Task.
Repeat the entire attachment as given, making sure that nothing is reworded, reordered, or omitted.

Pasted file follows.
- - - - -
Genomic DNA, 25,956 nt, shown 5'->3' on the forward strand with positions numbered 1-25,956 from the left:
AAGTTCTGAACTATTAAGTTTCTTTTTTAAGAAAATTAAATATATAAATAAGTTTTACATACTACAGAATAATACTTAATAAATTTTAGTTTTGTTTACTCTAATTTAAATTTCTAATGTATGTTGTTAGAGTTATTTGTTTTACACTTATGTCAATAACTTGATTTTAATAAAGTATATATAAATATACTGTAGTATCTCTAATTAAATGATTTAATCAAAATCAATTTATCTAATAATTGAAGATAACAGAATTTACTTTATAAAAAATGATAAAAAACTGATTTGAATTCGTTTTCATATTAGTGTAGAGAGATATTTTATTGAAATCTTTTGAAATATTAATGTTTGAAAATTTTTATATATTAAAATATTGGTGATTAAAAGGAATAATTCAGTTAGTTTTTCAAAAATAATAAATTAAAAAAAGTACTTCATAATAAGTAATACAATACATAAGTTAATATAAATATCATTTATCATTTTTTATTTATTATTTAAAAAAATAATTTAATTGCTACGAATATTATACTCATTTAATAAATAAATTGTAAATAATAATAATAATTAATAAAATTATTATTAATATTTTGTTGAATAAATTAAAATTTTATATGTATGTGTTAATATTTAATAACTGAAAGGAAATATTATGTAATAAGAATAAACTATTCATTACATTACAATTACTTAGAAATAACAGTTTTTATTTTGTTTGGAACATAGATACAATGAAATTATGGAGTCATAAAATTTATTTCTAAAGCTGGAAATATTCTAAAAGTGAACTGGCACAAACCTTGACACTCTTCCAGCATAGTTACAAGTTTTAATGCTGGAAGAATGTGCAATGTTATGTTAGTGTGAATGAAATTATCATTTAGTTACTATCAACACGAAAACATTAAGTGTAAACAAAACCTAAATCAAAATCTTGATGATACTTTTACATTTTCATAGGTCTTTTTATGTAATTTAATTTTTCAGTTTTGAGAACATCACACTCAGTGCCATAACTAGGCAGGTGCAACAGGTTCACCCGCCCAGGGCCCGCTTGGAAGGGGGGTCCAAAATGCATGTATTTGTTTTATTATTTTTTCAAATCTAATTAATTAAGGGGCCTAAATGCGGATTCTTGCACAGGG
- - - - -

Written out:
Genomic DNA, 25,956 nt, shown 5'->3' on the forward strand with positions numbered 1-25,956 from the left:
AAGTTCTGAACTATTAAGTTTCTTTTTTAAGAAAATTAAATATATAAATAAGTTTTACATACTACAGAATAATACTTAATAAATTTTAGTTTTGTTTACTCTAATTTAAATTTCTAATGTATGTTGTTAGAGTTATTTGTTTTACACTTATGTCAATAACTTGATTTTAATAAAGTATATATAAATATACTGTAGTATCTCTAATTAAATGATTTAATCAAAATCAATTTATCTAATAATTGAAGATAACAGAATTTACTTTATAAAAAATGATAAAAAACTGATTTGAATTCGTTTTCATATTAGTGTAGAGAGATATTTTATTGAAATCTTTTGAAATATTAATGTTTGAAAATTTTTATATATTAAAATATTGGTGATTAAAAGGAATAATTCAGTTAGTTTTTCAAAAATAATAAATTAAAAAAAGTACTTCATAATAAGTAATACAATACATAAGTTAATATAAATATCATTTATCATTTTTTATTTATTATTTAAAAAAATAATTTAATTGCTACGAATATTATACTCATTTAATAAATAAATTGTAAATAATAATAATAATTAATAAAATTATTATTAATATTTTGTTGAATAAATTAAAATTTTATATGTATGTGTTAATATTTAATAACTGAAAGGAAATATTATGTAATAAGAATAAACTATTCATTACATTACAATTACTTAGAAATAACAGTTTTTATTTTGTTTGGAACATAGATACAATGAAATTATGGAGTCATAAAATTTATTTCTAAAGCTGGAAATATTCTAAAAGTGAACTGGCACAAACCTTGACACTCTTCCAGCATAGTTACAAGTTTTAATGCTGGAAGAATGTGCAATGTTATGTTAGTGTGAATGAAATTATCATTTAGTTACTATCAACACGAAAACATTAAGTGTAAACAAAACCTAAATCAAAATCTTGATGATACTTTTACATTTTCATAGGTCTTTTTATGTAATTTAATTTTTCAGTTTTGAGAACATCACACTCAGTGCCATAACTAGGCAGGTGCAACAGGTTCACCCGCCCAGGGCCCGCTTGGAAGGGGGGTCCAAAATGCATGTATTTGTTTTATTATTTTTTCAAATCTAATTAATTAAGGGGCCTAAATGCGGATTCTTGCACAGGG